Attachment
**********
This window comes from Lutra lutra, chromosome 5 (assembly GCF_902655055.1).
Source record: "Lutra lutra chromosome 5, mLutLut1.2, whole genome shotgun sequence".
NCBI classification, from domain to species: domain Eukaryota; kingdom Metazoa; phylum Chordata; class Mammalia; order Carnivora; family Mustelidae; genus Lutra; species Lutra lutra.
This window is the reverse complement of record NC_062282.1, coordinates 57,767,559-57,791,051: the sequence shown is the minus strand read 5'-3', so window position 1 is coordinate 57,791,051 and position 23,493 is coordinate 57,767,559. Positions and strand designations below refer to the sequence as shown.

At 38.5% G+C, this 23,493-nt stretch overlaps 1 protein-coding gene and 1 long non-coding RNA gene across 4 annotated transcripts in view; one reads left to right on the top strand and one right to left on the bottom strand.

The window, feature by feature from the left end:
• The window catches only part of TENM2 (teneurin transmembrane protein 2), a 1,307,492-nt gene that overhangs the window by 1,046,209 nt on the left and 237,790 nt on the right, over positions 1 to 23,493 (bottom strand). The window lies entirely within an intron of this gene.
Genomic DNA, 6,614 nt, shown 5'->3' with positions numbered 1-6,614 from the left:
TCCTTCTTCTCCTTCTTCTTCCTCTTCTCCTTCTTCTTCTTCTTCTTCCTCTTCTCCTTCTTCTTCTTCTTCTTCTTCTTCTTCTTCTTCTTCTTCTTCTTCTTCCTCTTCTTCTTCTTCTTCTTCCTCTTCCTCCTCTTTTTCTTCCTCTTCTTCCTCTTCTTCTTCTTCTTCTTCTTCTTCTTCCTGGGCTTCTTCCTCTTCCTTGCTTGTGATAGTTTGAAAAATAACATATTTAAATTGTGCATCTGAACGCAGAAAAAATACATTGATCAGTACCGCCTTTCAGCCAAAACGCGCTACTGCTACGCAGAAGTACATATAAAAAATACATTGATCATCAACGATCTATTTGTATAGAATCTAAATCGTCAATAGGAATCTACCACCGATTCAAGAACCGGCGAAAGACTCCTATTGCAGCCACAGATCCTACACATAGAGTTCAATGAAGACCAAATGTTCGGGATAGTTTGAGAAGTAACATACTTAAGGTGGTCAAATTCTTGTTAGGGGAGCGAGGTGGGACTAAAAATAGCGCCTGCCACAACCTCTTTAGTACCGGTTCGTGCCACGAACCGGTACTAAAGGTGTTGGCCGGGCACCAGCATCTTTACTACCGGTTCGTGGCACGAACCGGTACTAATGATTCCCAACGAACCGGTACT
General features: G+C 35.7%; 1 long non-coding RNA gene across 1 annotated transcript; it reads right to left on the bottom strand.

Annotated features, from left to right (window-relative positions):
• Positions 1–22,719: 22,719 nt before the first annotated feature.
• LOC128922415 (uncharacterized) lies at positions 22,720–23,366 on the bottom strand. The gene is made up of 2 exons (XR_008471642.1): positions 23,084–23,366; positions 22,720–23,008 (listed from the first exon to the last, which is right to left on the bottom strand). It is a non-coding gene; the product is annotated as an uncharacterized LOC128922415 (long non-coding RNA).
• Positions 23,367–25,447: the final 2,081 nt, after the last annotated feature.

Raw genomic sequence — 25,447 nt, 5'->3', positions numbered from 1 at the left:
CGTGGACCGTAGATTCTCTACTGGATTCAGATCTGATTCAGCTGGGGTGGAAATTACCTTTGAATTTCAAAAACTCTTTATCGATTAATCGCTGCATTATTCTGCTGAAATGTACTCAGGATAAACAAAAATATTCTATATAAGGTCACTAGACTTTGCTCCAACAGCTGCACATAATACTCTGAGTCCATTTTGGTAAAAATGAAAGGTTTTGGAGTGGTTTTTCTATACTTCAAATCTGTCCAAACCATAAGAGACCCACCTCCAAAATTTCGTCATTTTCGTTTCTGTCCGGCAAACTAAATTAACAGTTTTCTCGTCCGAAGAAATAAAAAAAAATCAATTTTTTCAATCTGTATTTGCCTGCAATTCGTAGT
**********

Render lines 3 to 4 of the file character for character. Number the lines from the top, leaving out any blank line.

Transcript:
NCBI classification, from domain to species: domain Eukaryota; kingdom Metazoa; phylum Chordata; class Mammalia; order Carnivora; family Mustelidae; genus Lutra; species Lutra lutra.
This window is the reverse complement of record NC_062282.1, coordinates 57,767,559-57,791,051: the sequence shown is the minus strand read 5'-3', so window position 1 is coordinate 57,791,051 and position 23,493 is coordinate 57,767,559. Positions and strand designations below refer to the sequence as shown.